Policy papers

Adoption, Fragility and Regulation of Stablecoins”, SUERF Policy Brief No. 662, August 2023.

Federal Reserve Speeches Meet Transformer Models” with Isaiah Hull, Robin L Lumsdaine, and Xin Zhang, SUERF Policy Brief No. 528, February 2023.

“Wake-Up Call Contagion” with Toni Ahnert, SUERF Policy Brief No. 385, July 2022.

“Hedging against exchange rate risk – maturity choice and roll-over risk”, The Sveriges Riksbank Economic Review 2022:1, March 2022.

  • Abstract: The Swedish market for hedging foreign exchange (FX) risk is about double the size of the annual Swedish gross domestic product. Key buyers of FX risk protection are Swedish insurance companies and pension funds who regularly invest in foreign currency assets, which exposes them to exchange rate risk. The dominant sellers of FX risk protection are Swedish banks. The most commonly used financial instruments are FX swaps with a duration of 3 months or less. Since the typical investment horizon of insurance companies or pension funds can span multiple years, shorter-term FX hedging arrangements need to be rolled over repeatedly. In this article, we offer a conceptual framework to discuss the risks and benefits associated with short-term hedging for six risk categories: FX risk, asset price risk, FX market distress, premature liquidation risk, counterparty risk and inflation risk. The focus is on economic considerations that have to do with uncertainty and information.

Decomposition of the maturity profile of the nominal outstanding FX hedging contracts in the Swedish market. 2020 averages for the remaining maturity calculated over the end-of- month values.

  • Keywords: FX hedging, financial stability.

“FinTech credit: Online lending platforms in Sweden and beyond” with Carl-Johan Rosenvinge (Sveriges Riksbank), The Sveriges Riksbank Economic Review 2019:2, October 2019.

  • Abstract: New digital technologies in banking and finance, commonly referred to as ‘FinTech,’ have the potential to transform established banking business models. This article studies online lending platforms, which are new players in the financial sector that allow individuals or firms to obtain loans directly from investors via the internet. To date, online lending is still small relative to total bank lending. However, online lending has expanded rapidly not only in China, the US and the UK, but also in Sweden. In 2018 Swedish platforms originated more than SEK 2bn of new loans – exceeding the 2017 volume by 51 per cent. We discuss how online lending platforms differ from commercial banks and how they are regulated. Moreover, we analyse market developments, such as the growing linkages between platforms and the banking sector. Against this backdrop, we review potential financial stability implications that may appear if online lending continues to grow in importance.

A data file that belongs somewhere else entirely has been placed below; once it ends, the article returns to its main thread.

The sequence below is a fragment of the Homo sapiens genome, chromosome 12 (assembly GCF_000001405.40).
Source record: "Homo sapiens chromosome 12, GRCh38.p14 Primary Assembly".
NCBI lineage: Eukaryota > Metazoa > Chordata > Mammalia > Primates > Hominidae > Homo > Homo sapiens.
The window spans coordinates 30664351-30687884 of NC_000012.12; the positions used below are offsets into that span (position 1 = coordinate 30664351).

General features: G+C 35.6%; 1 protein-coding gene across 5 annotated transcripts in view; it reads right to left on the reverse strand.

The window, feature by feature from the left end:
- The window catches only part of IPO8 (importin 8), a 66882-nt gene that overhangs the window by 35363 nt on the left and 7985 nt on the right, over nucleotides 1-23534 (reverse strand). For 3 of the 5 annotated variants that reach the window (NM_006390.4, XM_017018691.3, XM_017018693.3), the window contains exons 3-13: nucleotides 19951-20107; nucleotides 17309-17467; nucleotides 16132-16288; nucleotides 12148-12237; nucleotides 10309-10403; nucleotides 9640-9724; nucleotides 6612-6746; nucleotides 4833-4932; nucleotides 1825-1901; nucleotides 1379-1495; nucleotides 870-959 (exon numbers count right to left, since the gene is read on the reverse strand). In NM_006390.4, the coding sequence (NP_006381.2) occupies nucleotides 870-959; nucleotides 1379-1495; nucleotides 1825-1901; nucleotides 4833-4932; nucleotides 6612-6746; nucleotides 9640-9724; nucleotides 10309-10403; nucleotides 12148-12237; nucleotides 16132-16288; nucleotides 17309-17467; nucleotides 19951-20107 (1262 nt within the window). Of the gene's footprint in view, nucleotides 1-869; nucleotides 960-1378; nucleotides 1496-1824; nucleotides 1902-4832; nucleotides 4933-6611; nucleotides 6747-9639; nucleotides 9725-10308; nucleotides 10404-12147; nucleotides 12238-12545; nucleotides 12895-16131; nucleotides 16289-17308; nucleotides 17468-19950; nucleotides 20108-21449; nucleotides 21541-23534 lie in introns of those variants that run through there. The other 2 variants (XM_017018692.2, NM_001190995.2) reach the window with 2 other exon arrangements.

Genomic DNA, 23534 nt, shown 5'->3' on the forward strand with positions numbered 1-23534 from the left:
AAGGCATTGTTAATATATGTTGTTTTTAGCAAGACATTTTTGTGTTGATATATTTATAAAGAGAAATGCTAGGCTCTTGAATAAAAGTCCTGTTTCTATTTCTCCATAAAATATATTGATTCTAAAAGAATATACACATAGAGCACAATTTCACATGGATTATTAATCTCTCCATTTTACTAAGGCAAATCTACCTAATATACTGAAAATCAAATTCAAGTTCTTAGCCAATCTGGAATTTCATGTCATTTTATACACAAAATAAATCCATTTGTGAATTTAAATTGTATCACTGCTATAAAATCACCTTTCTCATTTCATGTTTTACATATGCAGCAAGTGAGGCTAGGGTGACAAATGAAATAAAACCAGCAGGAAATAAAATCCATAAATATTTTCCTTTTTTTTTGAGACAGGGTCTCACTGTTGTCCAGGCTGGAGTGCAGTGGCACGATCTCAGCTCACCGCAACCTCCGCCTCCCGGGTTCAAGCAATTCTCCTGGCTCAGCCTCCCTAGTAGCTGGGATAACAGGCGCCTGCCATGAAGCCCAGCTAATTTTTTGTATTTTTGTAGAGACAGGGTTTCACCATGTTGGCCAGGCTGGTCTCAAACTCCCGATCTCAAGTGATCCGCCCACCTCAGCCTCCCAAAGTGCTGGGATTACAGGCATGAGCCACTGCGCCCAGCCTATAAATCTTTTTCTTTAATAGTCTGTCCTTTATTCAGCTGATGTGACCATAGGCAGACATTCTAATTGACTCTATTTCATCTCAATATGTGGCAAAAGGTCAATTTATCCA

Transformation of P2P crowdlending.

  • Keywords: FinTech credit, financial stability.

“Revisiting the role of central banks as liquidity providers – old and new challenges” with Johan Molin (Sveriges Riksbank), The Sveriges Riksbank Economic Review 2016:2, September 2016.

  • Abstract: This article offers a review of the role of central banks as providers of public liquidity. Against the backdrop of the global financial crisis of 2007-2009, we discuss various challenges for public liquidity provision and the effectiveness of central bank lending facilities. These challenges help us identify potential gaps in existing mechanisms and frameworks governing liquidity assistance. We discuss how the available liquidity policy tool kit can be used to deal with the challenges. Furthermore, we highlight modifications to existing central bank facilities during and after the global financial crisis. We point at trade-offs faced by policy makers and describe potential pitfalls for public liquidity providers. Lastly, we attempt to look ahead and outline some specific challenges posed by more recent structural, regulatory, and technological developments in the financial system.

Funding volumes by the four major Swedish banking groups.

  • Keywords: central bank liquidity assistance, liquidity provision, liquidity policy, Great Financial Crisis.

Contribution to reports

I was a member of the Committee on the Global Financial System (CGFS) Working Group on Policy Challenges and Open Issues in Liquidity Assistance, which produced a report on “Designing frameworks for central bank liquidity assistance: addressing new challenges”, CGFS Papers No 58, April 2017.

Disclaimer: This is my private homepage and the views expressed are my own.